I have come to appreciate the complexities of my GPS and Basecamp software after many Youtube searches for videos for both my model and for other, similar Garmin models. I discovered that there are a wealth of free topo maps that I could import into my GPS, so my new model could actually be used to help me on the trail, instead of just recording where I had gone. (I could never justify the extra $100 for Garmin’s maps.) And I learned how to import additional maps, like online state park maps, into my GPS using Google Earth. There is one set of videos on Garmin Basecamp that has so much good information that I have probably watched 10 times over the past year. Look for Basecamp demos by a guy named “leszekp.”

    There are other aspects that I’ve just learned on my own, such as exporting data into an Excel spreadsheet so I can conclusively calculate trail grades. I like knowing that this summer’s descent of the Garfield Ridge Trail past the Garfield Ridge Campsite was a 33% grade, the same as the following day’s climb up South Twin.

    Check out gpsfiledepot.com for free topo downloads that do not require importing through Google Earth. I used one called Northeast USA Topo Part 1 for my White Mountains trek and it was fantastic. Combine that with another called My Trails for trail locations that were so spot-on I used them when I found myself in the middle of boulders without white blazes descending Mt. Lafayette’s scree on the same Garfield Ridge Trail, instead of climbing back to retrace steps. I never hike without at least one set of maps, but no amount of map and compass expertise can tell you that you are twenty feet northwest of the trail when on a field of rocks.

    And saving the data from each hike over the past 5 years has allowed me to go back and further study the numbers from early hikes as my knowledge of the software has increased. I still don’t know everything I want to know about using my GPSr, but am slowly getting there.

  8. I owned a Garmin 60CSx and an Oregon prior to buying a Montana. Though heavier than I would like it has a screen size that is big enough for me to read (for the most part) without glasses. It supports different modes (profiles) so when I’m traveling to the trail head it looks like a Garmin Nuvi, gives spoken directions and all the rest that a car GPS does. When I get on the trail it switches over to using the topo maps that I have loaded into it.

    I don’t have any trouble with the instructions though I’m fortunate to be one of those people who generally doesn’t have trouble with getting gadgets to do what they’re supposed to.

    I did buy both the Garmin City Navigator and New England 24,000 topo. I have loaded and looked at some of the other topo’s others have talked about but stayed with the Garmin.

    My primary uses are seeing where I am in relation to where I want to go and to collect a track line for each trip I take. In some cases I’ll load a track line from WikiLoc for bushwhacks (Brutus on Owls Head) or somewhat obscure trails (firewarden on Hale) to facilitate using finding and using these alternate routes.

    In order to cover the bases I also carry a topo map for the area I am in and a compass. (I don’t trust any electronic device 100%). I also have a decent topo in my iPhone but I don’t use it all that often.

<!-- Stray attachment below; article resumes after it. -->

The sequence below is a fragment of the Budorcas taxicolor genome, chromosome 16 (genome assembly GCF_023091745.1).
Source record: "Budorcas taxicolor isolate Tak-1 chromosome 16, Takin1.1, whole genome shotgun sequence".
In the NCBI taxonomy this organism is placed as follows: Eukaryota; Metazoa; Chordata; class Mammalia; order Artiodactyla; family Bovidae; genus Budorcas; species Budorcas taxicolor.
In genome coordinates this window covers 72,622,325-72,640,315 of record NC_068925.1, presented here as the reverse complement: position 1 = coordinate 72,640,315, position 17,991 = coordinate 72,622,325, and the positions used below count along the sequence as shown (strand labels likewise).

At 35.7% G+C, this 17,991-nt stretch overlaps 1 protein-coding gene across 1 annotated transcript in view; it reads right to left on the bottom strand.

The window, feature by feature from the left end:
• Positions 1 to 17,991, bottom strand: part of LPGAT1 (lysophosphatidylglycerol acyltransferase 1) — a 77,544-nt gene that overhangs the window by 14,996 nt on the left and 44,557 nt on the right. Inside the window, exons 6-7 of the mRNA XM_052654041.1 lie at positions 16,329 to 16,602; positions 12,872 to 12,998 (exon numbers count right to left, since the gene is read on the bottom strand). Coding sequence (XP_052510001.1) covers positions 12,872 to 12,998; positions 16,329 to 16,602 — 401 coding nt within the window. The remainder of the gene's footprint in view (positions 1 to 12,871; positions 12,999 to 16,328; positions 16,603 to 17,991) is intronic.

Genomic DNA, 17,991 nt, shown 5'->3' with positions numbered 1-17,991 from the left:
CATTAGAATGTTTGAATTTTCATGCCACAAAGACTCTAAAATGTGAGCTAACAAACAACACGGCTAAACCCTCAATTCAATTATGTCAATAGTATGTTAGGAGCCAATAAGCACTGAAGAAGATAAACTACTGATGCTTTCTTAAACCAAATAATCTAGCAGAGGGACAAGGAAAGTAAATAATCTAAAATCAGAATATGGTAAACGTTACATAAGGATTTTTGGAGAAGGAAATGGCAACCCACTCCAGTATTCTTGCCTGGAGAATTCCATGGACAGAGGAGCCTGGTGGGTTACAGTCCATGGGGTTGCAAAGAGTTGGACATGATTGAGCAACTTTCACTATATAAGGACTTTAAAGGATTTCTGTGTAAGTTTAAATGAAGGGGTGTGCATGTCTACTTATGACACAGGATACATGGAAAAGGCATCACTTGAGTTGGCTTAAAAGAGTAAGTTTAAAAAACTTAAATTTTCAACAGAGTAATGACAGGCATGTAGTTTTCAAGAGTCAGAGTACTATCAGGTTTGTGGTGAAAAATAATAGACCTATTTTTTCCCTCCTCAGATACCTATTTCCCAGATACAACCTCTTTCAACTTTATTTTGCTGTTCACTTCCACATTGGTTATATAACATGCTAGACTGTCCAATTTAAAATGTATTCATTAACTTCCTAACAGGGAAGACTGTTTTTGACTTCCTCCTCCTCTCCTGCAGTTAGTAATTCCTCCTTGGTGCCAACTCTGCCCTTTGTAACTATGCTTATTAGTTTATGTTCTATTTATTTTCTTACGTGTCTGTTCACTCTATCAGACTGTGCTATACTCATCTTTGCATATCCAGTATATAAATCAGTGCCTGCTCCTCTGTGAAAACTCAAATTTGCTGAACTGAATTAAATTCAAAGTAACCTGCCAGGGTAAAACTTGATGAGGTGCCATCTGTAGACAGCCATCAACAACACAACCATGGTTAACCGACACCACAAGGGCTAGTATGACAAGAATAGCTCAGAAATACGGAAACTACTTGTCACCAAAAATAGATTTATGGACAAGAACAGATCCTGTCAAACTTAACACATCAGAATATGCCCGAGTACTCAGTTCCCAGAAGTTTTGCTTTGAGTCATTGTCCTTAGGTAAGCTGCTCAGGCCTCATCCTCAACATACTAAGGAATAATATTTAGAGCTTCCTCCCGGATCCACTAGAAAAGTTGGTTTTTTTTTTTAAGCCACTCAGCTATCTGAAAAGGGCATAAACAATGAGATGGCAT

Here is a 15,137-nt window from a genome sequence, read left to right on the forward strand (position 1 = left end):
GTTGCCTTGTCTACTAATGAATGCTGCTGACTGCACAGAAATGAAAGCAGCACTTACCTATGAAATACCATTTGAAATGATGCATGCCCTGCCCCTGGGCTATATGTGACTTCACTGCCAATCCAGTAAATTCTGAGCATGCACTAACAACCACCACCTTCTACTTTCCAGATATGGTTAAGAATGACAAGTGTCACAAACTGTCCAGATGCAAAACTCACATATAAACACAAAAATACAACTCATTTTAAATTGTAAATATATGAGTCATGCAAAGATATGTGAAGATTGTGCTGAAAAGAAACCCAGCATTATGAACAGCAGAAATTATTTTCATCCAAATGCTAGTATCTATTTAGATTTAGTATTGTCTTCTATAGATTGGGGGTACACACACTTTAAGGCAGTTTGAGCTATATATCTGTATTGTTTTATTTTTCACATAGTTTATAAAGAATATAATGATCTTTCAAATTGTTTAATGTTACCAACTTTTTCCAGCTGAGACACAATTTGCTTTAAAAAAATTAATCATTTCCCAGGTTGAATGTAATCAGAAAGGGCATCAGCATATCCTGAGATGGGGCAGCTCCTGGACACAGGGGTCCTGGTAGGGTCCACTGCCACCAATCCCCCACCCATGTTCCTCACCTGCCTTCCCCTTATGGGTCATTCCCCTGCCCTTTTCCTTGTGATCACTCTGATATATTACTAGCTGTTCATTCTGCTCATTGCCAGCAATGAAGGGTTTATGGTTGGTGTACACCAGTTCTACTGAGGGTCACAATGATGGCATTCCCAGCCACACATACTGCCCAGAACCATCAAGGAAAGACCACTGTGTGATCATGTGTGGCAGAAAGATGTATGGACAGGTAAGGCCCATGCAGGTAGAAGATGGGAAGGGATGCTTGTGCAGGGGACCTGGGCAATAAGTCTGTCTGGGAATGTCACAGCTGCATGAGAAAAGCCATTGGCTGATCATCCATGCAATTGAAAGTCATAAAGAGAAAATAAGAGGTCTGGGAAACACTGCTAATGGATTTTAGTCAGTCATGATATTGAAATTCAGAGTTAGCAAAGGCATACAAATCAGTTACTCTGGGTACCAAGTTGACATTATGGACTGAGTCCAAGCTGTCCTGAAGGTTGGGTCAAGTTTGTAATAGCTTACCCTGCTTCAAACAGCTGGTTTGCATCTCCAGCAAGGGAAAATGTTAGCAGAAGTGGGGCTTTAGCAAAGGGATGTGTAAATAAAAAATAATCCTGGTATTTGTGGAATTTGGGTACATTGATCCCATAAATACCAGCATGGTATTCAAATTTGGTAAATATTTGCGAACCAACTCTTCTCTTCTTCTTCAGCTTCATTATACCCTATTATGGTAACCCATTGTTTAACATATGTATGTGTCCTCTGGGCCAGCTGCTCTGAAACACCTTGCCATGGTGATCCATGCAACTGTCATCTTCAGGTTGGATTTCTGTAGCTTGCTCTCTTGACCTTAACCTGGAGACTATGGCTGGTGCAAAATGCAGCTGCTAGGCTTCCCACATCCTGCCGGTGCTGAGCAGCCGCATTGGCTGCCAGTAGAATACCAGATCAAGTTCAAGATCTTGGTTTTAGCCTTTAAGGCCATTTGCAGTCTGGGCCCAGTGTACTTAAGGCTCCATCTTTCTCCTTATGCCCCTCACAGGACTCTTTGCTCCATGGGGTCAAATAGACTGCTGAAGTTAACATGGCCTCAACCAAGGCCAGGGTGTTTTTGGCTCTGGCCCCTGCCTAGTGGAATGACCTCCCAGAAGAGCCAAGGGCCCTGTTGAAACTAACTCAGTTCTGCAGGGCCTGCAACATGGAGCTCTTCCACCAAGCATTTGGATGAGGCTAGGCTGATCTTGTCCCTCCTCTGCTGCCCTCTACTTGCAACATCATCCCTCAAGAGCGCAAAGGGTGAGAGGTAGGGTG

What are the main functions you use your GPS for?
    Do you plot your course on a map and in your GPS when you go for a hike, or just in your GPS?

  9. I was given an Etrex 20 as a gift last year. As soon as I learned it took topo maps I went on the hunt for free ones versus the $100 region-limited ones (I’m cheap that way and figured someone had figured out a way to do it). GPSFileDepot, which several others have mentioned, was where I landed. I use the North East USA 1 topos (and have most of the rest of the US by the same uploader on a memory card in it) and the MyTrails overlay. Not perfect (the myTrails has some imperfections, but does pretty well overall in the North East at least), but extremely useful. Mostly I just let it track me (plus take waypoints at summits and other spots) and overlay it on Google Earth later. But having 20′ contours of exactly where you are has great uses.

    If I’m doing something not on a standard maintained trail (say an abandoned trail), I will often download a track that others have uploaded as a backup just in case. Using Google Earth, you can draw lines/points and import them as tracks or at least waypoints to help plot off-trail routes (use the fall imagery to find hardwood bands, or find ledge spots, etc). Granted I tend to stick mostly to maintained trails.

    Still should carry and know how to use map/compass of course.

  10. I have a Garmin Etrex Vista HCX that I use on almost every hike. I am a techno geek, and while the user interface is not great, it is usable and over time I learned about more and more of the available functionality.

    I mostly use it for tracking – keeping track of distance, elevation gain, time, etc. I now have a library of tracks for many of the 48 4K’s in NH and many other peaks and routes.

    I also use it as a secondary navigation aid. (I always carry map, compass, and extra batteries for the GPS.) I spend a fair amount of time on route planning. I use maps and online resources to plan the route. I create a route in Garmin’s Mapsource SW and upload it to my GPS.

    When hiking in the Whites, I create my routes using the AMC’s White Mountain Guide Online. I then download them to Mapsource, and upload them to my GPS. If you haven’t checked out the WMG Online, you are missing a great resource. A subscription is $12 per year for AMC members.

    I find that the time spent planning familiarizes me with the trail and I often don’t even have to look at the GPS to find the route. Just the same, it is nice to have it for reference just in case. As one other user already commented, you can also use the ascent track (breadcrumbs) to verify that you are taking the correct route on the descent. That is usually how I use the routes I upload as well.